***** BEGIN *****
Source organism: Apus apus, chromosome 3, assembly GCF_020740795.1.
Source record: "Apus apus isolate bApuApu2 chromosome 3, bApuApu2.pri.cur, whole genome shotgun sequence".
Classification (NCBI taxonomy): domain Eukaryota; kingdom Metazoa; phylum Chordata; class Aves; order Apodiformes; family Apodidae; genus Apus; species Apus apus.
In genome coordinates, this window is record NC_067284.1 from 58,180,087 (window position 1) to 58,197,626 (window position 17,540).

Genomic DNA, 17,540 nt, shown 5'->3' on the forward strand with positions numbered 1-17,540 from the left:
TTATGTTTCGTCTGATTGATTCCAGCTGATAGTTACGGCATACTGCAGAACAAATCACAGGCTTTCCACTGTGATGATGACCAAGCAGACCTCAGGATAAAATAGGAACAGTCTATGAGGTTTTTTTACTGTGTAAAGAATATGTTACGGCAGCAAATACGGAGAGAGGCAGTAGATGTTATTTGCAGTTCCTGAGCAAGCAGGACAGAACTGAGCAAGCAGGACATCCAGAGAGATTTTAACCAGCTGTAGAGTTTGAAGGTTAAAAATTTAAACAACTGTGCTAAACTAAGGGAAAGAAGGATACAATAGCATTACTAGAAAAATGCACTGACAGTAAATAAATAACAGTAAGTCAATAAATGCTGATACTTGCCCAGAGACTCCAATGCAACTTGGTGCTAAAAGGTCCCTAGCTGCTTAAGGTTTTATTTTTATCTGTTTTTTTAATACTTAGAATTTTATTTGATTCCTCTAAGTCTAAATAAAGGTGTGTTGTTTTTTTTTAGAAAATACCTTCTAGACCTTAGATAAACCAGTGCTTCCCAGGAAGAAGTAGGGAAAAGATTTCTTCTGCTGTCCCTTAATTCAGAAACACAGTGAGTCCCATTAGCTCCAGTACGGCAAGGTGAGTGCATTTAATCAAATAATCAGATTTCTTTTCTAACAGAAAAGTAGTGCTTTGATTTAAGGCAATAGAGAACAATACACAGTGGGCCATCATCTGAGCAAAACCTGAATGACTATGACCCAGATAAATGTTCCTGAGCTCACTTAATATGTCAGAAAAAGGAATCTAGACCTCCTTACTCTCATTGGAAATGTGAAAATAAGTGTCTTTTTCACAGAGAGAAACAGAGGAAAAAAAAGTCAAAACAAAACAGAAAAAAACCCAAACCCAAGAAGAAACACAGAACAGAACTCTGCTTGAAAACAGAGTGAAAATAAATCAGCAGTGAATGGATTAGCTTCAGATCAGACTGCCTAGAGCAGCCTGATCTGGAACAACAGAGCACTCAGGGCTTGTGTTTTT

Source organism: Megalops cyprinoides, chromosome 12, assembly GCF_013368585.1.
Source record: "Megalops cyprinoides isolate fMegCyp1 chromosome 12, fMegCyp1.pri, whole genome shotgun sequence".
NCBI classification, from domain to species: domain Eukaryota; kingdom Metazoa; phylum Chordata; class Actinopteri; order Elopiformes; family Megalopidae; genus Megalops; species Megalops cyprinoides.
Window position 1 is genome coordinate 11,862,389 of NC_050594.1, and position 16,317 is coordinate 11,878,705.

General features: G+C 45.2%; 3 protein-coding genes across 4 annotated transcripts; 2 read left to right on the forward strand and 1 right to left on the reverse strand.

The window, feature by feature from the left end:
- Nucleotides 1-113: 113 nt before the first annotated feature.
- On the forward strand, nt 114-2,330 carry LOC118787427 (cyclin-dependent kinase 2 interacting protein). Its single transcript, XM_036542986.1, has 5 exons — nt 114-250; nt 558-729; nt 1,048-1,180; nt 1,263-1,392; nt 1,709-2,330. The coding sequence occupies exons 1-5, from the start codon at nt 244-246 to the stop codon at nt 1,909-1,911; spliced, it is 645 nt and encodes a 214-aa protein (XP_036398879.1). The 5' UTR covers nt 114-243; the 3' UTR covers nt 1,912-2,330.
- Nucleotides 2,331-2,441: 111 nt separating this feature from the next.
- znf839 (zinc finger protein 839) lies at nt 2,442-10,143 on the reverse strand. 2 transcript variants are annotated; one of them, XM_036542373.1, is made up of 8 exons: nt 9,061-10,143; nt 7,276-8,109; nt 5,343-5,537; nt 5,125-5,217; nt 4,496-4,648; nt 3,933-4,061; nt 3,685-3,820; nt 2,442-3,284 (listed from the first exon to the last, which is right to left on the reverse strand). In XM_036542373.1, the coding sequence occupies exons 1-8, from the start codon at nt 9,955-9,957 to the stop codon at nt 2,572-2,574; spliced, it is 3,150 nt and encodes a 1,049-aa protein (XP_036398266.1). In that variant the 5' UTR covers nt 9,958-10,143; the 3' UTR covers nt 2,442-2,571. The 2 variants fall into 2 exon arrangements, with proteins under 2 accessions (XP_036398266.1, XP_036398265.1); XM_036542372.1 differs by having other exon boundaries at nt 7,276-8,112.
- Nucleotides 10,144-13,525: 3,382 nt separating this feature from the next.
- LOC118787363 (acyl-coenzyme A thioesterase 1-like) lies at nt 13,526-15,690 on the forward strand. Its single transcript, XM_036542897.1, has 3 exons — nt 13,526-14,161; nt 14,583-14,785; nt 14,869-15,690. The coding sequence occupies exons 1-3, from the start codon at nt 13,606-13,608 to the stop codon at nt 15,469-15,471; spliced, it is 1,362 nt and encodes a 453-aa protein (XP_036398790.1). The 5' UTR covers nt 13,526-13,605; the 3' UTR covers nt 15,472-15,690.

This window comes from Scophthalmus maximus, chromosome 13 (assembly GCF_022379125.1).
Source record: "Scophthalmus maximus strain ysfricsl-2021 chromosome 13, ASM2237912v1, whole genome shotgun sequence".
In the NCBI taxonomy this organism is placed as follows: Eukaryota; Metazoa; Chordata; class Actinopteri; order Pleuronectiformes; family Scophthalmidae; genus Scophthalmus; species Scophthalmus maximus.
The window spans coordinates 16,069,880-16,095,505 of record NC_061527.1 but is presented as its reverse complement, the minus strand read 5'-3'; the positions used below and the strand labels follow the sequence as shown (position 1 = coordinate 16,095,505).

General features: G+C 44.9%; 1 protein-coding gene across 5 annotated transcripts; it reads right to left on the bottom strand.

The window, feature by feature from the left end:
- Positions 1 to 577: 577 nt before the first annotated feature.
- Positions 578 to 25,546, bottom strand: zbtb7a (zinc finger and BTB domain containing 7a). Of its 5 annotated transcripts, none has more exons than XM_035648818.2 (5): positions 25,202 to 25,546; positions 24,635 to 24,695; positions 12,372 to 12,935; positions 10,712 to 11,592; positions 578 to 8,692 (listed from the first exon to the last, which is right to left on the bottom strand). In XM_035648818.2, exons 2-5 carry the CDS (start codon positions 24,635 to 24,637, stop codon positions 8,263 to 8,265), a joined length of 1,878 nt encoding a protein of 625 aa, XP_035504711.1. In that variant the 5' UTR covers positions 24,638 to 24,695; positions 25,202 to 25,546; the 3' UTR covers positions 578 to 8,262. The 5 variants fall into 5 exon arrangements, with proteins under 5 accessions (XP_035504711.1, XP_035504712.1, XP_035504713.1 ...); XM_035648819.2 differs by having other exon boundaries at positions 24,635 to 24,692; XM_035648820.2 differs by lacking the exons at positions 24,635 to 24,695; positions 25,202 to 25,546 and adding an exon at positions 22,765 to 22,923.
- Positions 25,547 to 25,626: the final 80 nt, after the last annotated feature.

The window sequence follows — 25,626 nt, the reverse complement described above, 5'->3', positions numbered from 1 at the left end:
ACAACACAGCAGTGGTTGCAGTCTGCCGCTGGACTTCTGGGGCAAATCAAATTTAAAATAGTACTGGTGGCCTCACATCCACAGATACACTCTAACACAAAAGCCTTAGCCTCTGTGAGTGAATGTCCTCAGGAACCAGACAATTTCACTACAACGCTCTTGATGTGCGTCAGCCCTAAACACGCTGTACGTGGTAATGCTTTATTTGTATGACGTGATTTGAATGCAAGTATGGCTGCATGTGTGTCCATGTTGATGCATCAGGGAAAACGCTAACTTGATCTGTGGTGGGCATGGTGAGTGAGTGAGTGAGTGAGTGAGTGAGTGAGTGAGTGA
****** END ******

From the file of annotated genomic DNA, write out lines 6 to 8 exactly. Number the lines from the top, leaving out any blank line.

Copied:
TTATGTTTCGTCTGATTGATTCCAGCTGATAGTTACGGCATACTGCAGAACAAATCACAGGCTTTCCACTGTGATGATGACCAAGCAGACCTCAGGATAAAATAGGAACAGTCTATGAGGTTTTTTTACTGTGTAAAGAATATGTTACGGCAGCAAATACGGAGAGAGGCAGTAGATGTTATTTGCAGTTCCTGAGCAAGCAGGACAGAACTGAGCAAGCAGGACATCCAGAGAGATTTTAACCAGCTGTAGAGTTTGAAGGTTAAAAATTTAAACAACTGTGCTAAACTAAGGGAAAGAAGGATACAATAGCATTACTAGAAAAATGCACTGACAGTAAATAAATAACAGTAAGTCAATAAATGCTGATACTTGCCCAGAGACTCCAATGCAACTTGGTGCTAAAAGGTCCCTAGCTGCTTAAGGTTTTATTTTTATCTGTTTTTTTAATACTTAGAATTTTATTTGATTCCTCTAAGTCTAAATAAAGGTGTGTTGTTTTTTTTTAGAAAATACCTTCTAGACCTTAGATAAACCAGTGCTTCCCAGGAAGAAGTAGGGAAAAGATTTCTTCTGCTGTCCCTTAATTCAGAAACACAGTGAGTCCCATTAGCTCCAGTACGGCAAGGTGAGTGCATTTAATCAAATAATCAGATTTCTTTTCTAACAGAAAAGTAGTGCTTTGATTTAAGGCAATAGAGAACAATACACAGTGGGCCATCATCTGAGCAAAACCTGAATGACTATGACCCAGATAAATGTTCCTGAGCTCACTTAATATGTCAGAAAAAGGAATCTAGACCTCCTTACTCTCATTGGAAATGTGAAAATAAGTGTCTTTTTCACAGAGAGAAACAGAGGAAAAAAAAGTCAAAACAAAACAGAAAAAAACCCAAACCCAAGAAGAAACACAGAACAGAACTCTGCTTGAAAACAGAGTGAAAATAAATCAGCAGTGAATGGATTAGCTTCAGATCAGACTGCCTAGAGCAGCCTGATCTGGAACAACAGAGCACTCAGGGCTTGTGTTTTT

Source organism: Megalops cyprinoides, chromosome 12, assembly GCF_013368585.1.
Source record: "Megalops cyprinoides isolate fMegCyp1 chromosome 12, fMegCyp1.pri, whole genome shotgun sequence".